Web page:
Books Literary Silk Road - China and Middle East Middle Grade Picture Books Reading Ruminations Reading Themes

[Saturday Reads] Asian Legends Re-imagined by Ed Young and Tom Birdseye


Fats here.

Every Saturday we hope to share with you our thoughts on reading and books. We thought that it would be good practice to reflect on our reading lives and our thoughts about reading in general. While on occasion, we would feature a few books in keeping with this, there would be a few posts where we will just write about our thoughts on read-alouds, libraries, reading journals, upcoming literary conferences, books that we are excited about, and just book love miscellany in general.


 My post for today coincides with our current theme on Chinese and Middle Eastern literature. Both picture books featured in this post are retellings of Chinese legends. One book was written and illustrated by Ed Young; the other was written by Tom Birdseye and illustrated by Ju-Hong Chen. One of the reasons why I wanted to share these books is because of their stunning illustrations.


The Sons of the Dragon King

Written and illustrated by: Ed Young
Published by: Atheneum Books for Young Readers (2004)
Book borrowed from Wayne County Public Library.

I am fortunate to come across a copy of Ed Young’s The Sons of the Dragon King in the juvenile nonfiction section of our library. This book was published in 2004 and it is one of the most fascinating stories I’ve read this year.

The Sons of the Dragon King is as thick as a typical picture book but the pages contain longer narratives. In the author’s note, it was mentioned that the book was based on a Chinese folktale about the Dragon King who ruled over many Chinese tribes. Different parts of China have different retellings of the Dragon King story, and The Sons of the Dragon King is Ed Young’s favorite version.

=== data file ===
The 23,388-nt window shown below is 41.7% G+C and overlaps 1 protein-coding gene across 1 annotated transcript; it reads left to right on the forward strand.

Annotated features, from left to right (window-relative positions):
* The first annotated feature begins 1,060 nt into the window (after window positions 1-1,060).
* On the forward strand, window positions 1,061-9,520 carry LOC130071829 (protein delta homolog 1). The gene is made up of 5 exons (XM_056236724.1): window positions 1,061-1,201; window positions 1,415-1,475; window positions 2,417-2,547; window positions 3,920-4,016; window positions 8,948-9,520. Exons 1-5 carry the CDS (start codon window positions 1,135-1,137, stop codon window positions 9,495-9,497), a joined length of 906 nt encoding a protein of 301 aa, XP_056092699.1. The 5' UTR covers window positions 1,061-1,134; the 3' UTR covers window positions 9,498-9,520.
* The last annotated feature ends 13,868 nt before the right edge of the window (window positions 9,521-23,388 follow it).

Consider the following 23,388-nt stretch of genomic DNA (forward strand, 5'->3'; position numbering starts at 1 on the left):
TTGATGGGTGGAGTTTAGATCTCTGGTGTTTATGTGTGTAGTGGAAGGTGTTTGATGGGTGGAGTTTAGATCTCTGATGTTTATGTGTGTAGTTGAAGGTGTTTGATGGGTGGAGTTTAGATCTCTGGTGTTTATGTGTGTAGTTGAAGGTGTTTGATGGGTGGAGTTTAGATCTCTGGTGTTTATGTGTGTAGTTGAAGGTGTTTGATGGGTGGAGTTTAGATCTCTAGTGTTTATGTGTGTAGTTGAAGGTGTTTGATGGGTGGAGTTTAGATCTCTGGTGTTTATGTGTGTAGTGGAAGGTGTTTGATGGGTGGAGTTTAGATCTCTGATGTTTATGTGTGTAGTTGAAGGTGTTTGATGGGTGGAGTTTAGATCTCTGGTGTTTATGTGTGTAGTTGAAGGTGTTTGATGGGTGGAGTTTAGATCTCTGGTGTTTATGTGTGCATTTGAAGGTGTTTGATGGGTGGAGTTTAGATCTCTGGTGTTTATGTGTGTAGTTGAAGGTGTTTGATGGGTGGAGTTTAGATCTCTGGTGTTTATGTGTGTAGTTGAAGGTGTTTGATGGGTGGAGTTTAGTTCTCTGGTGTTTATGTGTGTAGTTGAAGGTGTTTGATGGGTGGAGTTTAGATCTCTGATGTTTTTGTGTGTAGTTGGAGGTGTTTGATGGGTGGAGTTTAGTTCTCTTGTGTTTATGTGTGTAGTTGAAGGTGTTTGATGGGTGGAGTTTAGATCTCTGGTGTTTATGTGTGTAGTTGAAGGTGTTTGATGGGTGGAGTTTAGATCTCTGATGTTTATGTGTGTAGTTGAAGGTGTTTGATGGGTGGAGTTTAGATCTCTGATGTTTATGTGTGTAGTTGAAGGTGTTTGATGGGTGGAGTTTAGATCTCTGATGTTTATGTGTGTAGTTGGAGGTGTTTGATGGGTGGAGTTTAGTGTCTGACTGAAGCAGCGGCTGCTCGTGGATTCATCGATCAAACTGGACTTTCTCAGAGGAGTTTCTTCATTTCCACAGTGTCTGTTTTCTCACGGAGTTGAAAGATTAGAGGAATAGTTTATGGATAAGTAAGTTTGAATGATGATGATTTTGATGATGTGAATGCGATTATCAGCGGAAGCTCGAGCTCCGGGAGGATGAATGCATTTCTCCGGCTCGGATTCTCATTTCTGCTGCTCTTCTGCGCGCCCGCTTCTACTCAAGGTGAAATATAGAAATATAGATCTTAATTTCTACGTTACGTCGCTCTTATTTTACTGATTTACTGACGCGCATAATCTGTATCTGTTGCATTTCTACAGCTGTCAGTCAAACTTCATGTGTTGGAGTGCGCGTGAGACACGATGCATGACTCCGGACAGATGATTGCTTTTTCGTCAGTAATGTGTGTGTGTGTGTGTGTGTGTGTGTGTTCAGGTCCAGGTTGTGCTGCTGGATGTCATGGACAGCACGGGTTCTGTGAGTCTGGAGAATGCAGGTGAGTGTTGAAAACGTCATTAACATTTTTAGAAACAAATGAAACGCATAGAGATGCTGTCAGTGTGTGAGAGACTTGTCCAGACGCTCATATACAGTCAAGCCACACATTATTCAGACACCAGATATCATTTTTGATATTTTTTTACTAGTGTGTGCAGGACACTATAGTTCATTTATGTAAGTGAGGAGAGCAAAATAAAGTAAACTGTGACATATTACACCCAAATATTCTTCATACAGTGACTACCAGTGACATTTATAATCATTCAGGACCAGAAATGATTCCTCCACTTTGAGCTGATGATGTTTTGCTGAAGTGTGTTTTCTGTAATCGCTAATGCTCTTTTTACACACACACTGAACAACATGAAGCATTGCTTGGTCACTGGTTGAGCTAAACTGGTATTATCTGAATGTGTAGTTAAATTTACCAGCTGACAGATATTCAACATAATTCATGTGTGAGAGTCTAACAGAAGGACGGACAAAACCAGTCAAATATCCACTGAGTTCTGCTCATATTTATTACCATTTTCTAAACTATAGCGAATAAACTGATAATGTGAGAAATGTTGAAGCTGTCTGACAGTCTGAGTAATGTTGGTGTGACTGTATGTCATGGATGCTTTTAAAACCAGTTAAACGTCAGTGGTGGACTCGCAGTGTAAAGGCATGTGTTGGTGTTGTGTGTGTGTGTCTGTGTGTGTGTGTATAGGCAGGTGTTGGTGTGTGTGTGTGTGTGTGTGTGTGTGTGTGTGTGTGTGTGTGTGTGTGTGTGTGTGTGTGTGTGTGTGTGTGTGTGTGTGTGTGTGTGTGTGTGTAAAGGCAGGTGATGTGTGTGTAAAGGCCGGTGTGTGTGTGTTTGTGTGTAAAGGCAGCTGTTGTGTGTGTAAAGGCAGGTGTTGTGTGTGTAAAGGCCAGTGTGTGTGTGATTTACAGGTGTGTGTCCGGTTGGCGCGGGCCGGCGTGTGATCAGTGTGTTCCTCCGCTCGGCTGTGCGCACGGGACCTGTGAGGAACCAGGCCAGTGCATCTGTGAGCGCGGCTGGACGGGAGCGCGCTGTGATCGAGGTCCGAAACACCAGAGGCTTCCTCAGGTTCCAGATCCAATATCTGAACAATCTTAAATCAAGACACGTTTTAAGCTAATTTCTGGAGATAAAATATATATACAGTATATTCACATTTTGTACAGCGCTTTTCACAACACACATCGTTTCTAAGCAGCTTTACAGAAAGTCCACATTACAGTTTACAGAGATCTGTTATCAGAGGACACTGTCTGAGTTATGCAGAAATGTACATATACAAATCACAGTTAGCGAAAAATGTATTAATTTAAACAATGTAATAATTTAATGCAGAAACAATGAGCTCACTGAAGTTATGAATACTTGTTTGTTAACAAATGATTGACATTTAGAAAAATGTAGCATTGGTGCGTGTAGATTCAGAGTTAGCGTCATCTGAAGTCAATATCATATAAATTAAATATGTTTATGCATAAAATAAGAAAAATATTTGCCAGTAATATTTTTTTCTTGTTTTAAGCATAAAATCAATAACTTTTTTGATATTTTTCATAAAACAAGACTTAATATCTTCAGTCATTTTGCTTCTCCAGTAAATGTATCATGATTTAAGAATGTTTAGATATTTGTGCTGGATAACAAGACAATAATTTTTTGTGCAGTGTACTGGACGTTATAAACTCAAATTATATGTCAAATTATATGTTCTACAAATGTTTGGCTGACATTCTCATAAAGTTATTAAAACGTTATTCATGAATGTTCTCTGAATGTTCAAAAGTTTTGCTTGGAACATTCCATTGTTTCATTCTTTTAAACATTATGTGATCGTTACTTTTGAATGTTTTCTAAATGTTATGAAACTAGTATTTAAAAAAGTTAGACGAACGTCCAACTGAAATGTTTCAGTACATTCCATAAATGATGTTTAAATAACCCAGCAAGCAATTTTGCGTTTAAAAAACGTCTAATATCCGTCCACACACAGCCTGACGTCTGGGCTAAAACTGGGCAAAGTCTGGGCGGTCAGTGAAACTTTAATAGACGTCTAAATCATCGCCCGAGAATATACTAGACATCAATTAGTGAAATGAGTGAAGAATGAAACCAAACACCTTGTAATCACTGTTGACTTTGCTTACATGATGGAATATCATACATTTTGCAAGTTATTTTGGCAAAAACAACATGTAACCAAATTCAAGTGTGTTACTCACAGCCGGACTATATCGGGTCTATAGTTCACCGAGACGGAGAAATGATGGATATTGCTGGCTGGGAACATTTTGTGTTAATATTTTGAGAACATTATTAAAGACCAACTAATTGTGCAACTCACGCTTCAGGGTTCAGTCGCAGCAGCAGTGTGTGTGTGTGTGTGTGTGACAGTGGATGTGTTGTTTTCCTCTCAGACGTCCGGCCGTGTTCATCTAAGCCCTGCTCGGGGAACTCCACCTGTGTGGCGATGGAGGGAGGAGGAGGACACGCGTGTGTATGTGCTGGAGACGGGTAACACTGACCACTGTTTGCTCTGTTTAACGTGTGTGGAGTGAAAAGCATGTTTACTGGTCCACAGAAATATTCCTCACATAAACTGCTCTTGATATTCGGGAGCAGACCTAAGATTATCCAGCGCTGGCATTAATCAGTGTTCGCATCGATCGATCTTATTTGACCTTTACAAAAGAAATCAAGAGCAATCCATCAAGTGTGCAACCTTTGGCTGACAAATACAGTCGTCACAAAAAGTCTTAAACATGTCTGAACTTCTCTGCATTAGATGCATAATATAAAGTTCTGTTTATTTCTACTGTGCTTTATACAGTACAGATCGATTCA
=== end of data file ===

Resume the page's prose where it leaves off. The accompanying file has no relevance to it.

According to the legend, the Dragon King had nine sons who are all immortal and very different from each other. When the princes got older, they left the king’s palace and traveled to different regions of China to get away from the watchful eye of their father. Later, the Dragon King searched for the whereabouts of his sons because of the unsettling rumors that he has received.

The Dragon King disguised himself as a common peasant and visited each of his sons to find out what they were all up to. In every visit, the Dragon King was informed that his sons were so lazy that they did the same thing every day. Luckily for the Dragon King, he was able to figure out how to make each of his sons useful with their unique interests.




I’ve always loved the artwork of Ed Young. The cover of this book is simply beautiful. The illustrations are quite simple but still look magnificent.

The Sons of the Dragon King is an excellent resource to teach children about the rich Chinese culture by celebrating Chinese architecture and design. Through this book, parents are reminded to recognize the potential in their children, while children will realize that each of us possesses a special gift that we can use to help others. The Sons of the Dragon King is a Parents’ Choice Approved Award Winner. Check out the photos below for real examples of Chinese design.